Motor or phonic tics often begin with the patient experiencing some psycho-sensory phenomena known as the “premonitory urge” which may be localized to an area of the tics or a generalised inner tension. Most individuals with Tics/TS also experience feelings of momentary relief after the tic has occurred. TD are typically exacerbated by stressful life-events associated with high levels of emotional excitements and fatigue, and can include normally routine activities such as the start of school, birthdays, arrival of a new sibling, changes in the social or physical environment like moving house or going on holidays.

The symptoms of childhood TD/TS are usually mild and they are almost invariably co-morbid with other mental health and behavioural problems including ADHD, Obsessive-compulsive behaviour or disorder (OCD), learning disabilities (LD) and mood disorders. Tics/TS can significantly impair the patient’s self-esteem, peer and or family relationships[3]. Although tics often improve after adolescence, recent studies suggest that comorbid OCD and ADHD often persist[6]. Other common co-morbidities in children with Tics/TS include anxiety disorders, depression, autistic spectrum disorder (ASD), conduct disorder (CD), oppositional defiant disorder (ODD), self-injurious behaviours, sleep disorders, rage attacks and personality disorders[2,7].


DSM-5[5] classifies TD into four categories, according to the duration and age of symptoms onset: (1) TS: Both multiple motor and one or more vocal tics (not necessarily concurrently) that have been present for more than a year; (2) Chronic TD: Presence of a single or multiple motor or vocal tics (not both), appearing before age 18, present for more than a year; (3) Transient TD: Single or multiple motor or vocal tics (not both), occurring nearly daily for at least 4 wk but not longer than 12 consecutive months; and (4) TD not otherwise specified: Tics that do not meet the conditions for definition of any other TD. This includes adult-onset tics.


Transient TD affect between 5% and 25% of school children at any given time[8]. The reported prevalence of TD/TS is variable according to different sample sources, definitions or diagnostic methods used. It is also influenced by the age and sex of the study cohorts. A published meta-analysis including 13 studies reported that the prevalence of childhood TS varied between 0.4% and 3.8% and average 1% among school children (higher in boys, 1.06% vs 0.25% in girls)[9].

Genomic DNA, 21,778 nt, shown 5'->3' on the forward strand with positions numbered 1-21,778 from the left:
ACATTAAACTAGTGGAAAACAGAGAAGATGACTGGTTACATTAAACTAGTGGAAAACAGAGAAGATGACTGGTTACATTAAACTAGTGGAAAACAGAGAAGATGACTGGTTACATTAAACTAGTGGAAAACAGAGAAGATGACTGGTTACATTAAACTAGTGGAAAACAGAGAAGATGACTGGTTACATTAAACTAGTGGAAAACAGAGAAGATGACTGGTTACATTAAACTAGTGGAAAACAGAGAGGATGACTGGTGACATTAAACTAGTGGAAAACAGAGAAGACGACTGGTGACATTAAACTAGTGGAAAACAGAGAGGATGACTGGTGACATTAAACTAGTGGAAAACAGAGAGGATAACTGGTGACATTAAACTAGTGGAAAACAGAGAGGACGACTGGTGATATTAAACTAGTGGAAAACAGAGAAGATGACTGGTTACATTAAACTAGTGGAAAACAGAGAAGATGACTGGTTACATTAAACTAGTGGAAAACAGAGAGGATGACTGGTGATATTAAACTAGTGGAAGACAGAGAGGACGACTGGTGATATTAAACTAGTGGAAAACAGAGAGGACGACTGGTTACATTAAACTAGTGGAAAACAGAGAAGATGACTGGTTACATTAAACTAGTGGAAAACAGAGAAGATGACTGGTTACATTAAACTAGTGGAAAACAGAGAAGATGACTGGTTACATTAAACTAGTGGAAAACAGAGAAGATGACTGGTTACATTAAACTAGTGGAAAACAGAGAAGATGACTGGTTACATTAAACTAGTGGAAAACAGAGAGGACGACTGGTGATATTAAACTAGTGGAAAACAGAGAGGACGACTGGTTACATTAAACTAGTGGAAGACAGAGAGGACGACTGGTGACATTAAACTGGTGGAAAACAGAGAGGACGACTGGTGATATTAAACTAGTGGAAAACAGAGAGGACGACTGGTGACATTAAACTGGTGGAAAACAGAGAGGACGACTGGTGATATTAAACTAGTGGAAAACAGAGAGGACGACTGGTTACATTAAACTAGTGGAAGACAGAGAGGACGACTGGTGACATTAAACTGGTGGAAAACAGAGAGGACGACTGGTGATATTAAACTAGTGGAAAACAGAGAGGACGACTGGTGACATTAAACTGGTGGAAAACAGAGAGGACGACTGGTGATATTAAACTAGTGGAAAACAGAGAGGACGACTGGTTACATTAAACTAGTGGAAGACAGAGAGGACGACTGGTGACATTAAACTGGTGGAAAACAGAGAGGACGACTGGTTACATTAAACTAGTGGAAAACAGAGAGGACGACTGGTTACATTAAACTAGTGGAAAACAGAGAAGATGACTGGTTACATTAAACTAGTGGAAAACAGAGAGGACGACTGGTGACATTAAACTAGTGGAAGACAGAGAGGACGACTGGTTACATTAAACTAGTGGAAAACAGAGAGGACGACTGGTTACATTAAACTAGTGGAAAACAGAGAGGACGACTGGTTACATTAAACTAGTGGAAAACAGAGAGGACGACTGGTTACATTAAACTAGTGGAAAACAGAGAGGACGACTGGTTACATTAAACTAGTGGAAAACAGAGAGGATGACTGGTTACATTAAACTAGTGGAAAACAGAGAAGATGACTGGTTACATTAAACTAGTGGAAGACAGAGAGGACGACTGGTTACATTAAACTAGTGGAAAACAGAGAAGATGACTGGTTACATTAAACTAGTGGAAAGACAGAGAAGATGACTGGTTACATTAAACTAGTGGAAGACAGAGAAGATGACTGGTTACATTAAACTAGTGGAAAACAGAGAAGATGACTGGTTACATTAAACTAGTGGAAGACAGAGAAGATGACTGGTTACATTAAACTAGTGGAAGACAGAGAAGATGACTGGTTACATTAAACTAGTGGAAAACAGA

ADHD is the commonest neurodevelopmental comorbidity reported among children with TS. While only seven percent of children and adolescents with ADHD are diagnosed with TS, up to 60% of patients with TS have ADHD. ADHD diagnosis is generally known to antedate the occurrence of motor or vocal tics among children with TS, but their concurrent emergence is also possible[2]. The Yale Global Tic Severity Scale (YGTSS) scores in children with ADHD are reported not to be significantly different from those without ADHD, but children with obsessive compulsive behaviours tend to have significantly higher YGTSS scores[10].


Several genetic studies among twins and families have contributed significantly to our knowledge about the important roles of genetic risk factors in predicting vertical transmission of TS and related TD. The exact nature and mechanism of the genetic inheritance are however unknown. The genetic vulnerability of TS has been associated with some extensively studied candidate genes, including the dopamine receptors (DRD1, DRD2, DRD4, and DRD5), the dopamine transporter, some noradrenergic genes (ADRA2a, ADRA2C, and DBH), and serotonergic genes (5HTT)[3]. Abnormalities in any one or more of these genes could potentially act together with unfavourable environmental factors, to increase the risk of individuals having TD/TS.